As a fitting end to our ski season my friends and I from Vienna, Bregenz, and Zurich headed to the Canton of Graubünden (en.wikipedia.org/wiki/Graubünden) in Switzerland, where the local language spoken is Romansh. Near Disentis we began our three hour trek to the top of a ridge where the Medelser Hut sits prominently lording over the surrounding valleys (www.medelserhuette.ch). The weather was partially sunny and we all hoped for some bright days of sunshine. On the Saturday of our arrival there were several other parties who had spent one night and the following morning climbed to a nearby peak then headed on home. We planned on staying until Wednesday and from Sunday and we were the only guests. The couple that ran the hut named Petra and Thomas were from Southern Germany and they had just taken over the hut management six weeks earlier. This was a new experience for them to run a place where supplies and waste could only be transported by helicopter in the winter. Petra was a fantastic cook who also baked fresh bread and cakes, we were unexpectedly spoiled rotten.
We also learned from them how difficult it is to manage a hut like this. In the winter there is no running water, every drop of drinking water was from melted snow. It is one thing to read this on a website, yet another when one uses the washrooms and no faucet works. The toilets didn’t use water either, instead they had a three stage filtering system for the waste. In the mornings and the evenings two water bottles were placed at the sinks, so that the guests could brush their teeth. Any further hygiene was done outside. We take water for granted, especially in central Europe where we have non-chlorinated drinking water even in our toilets, some people view this as an amazing waste of our planet’s most valuable resource. The text below translates to: The snow of today is your tea of tomorrow.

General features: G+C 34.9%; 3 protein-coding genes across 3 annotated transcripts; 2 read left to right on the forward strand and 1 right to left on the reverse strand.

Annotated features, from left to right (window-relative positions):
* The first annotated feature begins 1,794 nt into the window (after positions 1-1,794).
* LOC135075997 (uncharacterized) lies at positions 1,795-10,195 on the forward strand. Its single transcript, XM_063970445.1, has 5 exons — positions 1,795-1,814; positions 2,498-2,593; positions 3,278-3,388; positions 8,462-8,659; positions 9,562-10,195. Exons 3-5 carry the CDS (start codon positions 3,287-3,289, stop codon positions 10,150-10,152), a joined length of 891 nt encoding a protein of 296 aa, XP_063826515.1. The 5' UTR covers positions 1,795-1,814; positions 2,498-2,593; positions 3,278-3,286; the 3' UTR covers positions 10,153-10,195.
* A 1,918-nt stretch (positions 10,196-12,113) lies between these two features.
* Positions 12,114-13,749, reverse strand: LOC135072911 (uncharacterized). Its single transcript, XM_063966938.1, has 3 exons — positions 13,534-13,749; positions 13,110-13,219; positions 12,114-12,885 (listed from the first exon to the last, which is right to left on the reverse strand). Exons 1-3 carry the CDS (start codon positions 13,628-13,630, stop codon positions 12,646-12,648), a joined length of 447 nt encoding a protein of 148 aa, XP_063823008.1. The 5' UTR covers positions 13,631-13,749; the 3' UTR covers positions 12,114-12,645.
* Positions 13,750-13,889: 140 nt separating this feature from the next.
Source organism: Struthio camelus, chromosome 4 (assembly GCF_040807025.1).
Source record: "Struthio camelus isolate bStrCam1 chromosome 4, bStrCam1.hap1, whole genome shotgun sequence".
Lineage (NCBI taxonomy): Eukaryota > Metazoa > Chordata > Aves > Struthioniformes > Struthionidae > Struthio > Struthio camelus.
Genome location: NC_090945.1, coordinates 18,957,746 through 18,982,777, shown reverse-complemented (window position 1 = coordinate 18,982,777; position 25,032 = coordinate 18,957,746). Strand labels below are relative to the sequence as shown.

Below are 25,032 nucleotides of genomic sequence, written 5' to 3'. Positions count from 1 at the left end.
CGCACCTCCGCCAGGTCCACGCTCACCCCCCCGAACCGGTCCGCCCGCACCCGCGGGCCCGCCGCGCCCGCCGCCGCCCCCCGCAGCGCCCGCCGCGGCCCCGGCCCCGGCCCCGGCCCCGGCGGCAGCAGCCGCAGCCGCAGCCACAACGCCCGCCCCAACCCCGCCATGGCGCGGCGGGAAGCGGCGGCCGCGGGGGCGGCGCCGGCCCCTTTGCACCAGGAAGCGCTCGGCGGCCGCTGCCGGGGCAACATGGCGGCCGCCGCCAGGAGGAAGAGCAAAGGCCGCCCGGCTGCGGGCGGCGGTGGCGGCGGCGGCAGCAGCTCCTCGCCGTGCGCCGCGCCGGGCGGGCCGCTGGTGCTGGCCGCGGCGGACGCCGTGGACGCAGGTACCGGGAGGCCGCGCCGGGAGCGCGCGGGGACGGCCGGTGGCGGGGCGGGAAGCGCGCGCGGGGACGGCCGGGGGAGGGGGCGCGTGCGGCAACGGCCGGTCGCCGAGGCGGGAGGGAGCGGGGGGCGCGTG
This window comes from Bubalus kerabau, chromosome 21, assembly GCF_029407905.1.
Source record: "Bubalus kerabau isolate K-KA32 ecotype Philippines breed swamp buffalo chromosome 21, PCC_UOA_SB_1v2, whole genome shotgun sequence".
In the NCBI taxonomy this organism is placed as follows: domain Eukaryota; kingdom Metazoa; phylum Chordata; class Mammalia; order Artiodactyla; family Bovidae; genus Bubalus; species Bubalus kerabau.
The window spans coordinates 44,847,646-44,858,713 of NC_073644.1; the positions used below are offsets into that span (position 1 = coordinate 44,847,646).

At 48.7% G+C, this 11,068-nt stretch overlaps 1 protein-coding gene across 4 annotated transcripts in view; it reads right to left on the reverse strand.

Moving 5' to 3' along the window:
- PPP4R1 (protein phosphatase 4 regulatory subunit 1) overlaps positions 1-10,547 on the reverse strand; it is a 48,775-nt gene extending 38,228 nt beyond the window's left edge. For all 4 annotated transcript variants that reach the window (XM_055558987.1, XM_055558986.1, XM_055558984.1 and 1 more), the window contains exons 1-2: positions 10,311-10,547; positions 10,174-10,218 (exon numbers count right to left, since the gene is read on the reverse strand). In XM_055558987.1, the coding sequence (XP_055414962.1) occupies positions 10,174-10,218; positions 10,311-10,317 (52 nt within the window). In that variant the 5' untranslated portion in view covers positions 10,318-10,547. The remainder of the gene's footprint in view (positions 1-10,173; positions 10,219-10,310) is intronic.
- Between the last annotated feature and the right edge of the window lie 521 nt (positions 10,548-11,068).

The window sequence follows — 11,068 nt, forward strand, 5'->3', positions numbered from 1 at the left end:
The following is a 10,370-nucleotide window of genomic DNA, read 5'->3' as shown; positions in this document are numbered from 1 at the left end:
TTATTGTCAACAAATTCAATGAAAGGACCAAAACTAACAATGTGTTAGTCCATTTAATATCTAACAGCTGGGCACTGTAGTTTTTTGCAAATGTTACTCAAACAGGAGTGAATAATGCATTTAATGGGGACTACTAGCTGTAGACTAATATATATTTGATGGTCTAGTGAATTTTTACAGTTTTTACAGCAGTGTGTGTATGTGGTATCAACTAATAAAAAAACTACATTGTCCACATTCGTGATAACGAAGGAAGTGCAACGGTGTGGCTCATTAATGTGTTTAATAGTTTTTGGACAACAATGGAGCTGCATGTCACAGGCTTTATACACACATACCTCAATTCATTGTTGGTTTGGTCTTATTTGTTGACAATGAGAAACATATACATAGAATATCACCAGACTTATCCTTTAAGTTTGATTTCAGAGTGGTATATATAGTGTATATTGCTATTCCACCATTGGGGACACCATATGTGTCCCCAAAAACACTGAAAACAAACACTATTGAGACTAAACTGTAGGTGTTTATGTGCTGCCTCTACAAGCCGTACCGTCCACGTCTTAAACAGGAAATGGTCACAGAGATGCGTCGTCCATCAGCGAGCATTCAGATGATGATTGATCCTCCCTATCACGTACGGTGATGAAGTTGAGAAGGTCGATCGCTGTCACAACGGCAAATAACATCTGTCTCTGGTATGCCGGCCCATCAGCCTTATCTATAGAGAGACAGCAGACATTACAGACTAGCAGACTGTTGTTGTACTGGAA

The day after our arrival the weather had turned bad. Fog appeared and the sun was gone. In spite of the conditions, all the parties from the hut ate a 6 o’clock breakfast and headed out for the Piz Medel. Fortunately it had been clear during the night and the snow was very hard. We skied down a few hundred feet then put on our skins and began trekking up to the glacier and beyond. Due to the snow being frozen we used a tool that can best be described as a ski crampon. It provided us with a serrated knife like blade on each side of the binding that cuts into the ice to prevent sideways sliding. One of our teammates decided to take his off, and paid for it with an almost immediate fall and a face forward slide of 120 feet on a surface that resembled rough sand paper. Unfortunately his face showed the consequences for many days. Once we reached the glacier the fog enveloped us completely and threatened us to turn around due to lack of orientation. But we were lucky and the fog lifted, allowing us to see our destination despite the wind that was blowing stronger by the minute. To reach the cross on the peak it was necessary to navigate a precarious narrow ridge, with crampons providing additional grip. The face of the mountain had some beautiful packed powder in store for us. Unfortunately further down the expected “firn” – the top inch of frozen snow melted in our much anticipated descent – never came because of the cold temperature. But we had completed our first peak and happily trekked back up to the hut for an afternoon snack and a wonderful dinner.
The following day things turned even worse. We were situated on the continental “wind” divide, where the strong southern winds, sometimes coming from as far away as the Sahara, bring precipitation to the southern side, and the northern fronts bring rain and snow to the northern side of the Alps. As we looked down to either side of our eagle’s nest we could see the valley where we had come from had sunshine while we were skiing into the foggy abyss on the other side and into a snow storm. The snow had turned very soft, which made for a unique carving experience, more like surfing than skiing. At the bottom of the steep decline we headed towards the next peak but were forced to turn around after thirty minutes due to the lack of visibility and the increasing winds that blew fresh snow directly into our faces. We headed back up the steep ravine for more R&R and card playing at the hut. The last day was a carbon copy of the previous one. On Wednesday we said good bye to our gracious hosts and headed down into the valley. The wind was still blowing strong, only this time it was at our backs and we were headed down to the sunshine. It was amazing how much snow the wind had melted during the previous five days. We had to take off our skis many times and crossed a river just to make it back to our cars. Another year, another ski tour!